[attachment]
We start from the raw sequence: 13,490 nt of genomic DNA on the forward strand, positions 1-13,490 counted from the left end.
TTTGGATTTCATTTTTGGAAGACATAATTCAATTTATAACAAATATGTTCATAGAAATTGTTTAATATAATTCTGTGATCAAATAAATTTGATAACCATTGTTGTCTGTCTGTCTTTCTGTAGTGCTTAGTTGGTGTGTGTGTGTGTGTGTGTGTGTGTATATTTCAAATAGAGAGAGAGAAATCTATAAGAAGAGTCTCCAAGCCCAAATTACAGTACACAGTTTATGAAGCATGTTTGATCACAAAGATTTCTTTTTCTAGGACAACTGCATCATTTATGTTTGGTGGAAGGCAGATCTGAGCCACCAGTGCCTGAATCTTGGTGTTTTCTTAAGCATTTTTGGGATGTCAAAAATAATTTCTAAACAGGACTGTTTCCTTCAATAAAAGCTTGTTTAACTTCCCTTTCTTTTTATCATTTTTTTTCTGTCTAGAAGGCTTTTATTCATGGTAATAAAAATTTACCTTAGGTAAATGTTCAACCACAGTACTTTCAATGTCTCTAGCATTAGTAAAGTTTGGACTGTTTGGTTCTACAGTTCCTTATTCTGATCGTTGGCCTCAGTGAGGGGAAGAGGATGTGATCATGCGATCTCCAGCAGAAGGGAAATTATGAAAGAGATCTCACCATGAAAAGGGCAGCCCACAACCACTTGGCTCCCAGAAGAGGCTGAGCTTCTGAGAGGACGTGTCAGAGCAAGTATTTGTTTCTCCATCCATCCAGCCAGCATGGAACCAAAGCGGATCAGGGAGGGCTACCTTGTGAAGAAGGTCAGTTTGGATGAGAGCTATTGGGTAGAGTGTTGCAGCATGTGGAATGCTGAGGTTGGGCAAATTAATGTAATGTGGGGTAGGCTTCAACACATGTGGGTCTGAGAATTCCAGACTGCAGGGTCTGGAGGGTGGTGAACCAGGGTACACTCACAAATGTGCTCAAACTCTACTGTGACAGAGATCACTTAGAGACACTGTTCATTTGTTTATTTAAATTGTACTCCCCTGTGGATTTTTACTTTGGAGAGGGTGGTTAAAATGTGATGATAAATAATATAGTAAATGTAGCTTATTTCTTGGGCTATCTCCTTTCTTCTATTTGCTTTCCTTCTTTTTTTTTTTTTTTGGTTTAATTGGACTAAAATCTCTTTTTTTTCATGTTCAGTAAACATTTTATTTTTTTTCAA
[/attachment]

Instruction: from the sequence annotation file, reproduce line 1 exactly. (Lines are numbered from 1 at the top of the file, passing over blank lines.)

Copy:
We start from the raw sequence: 13,490 nt of genomic DNA on the forward strand, positions 1-13,490 counted from the left end.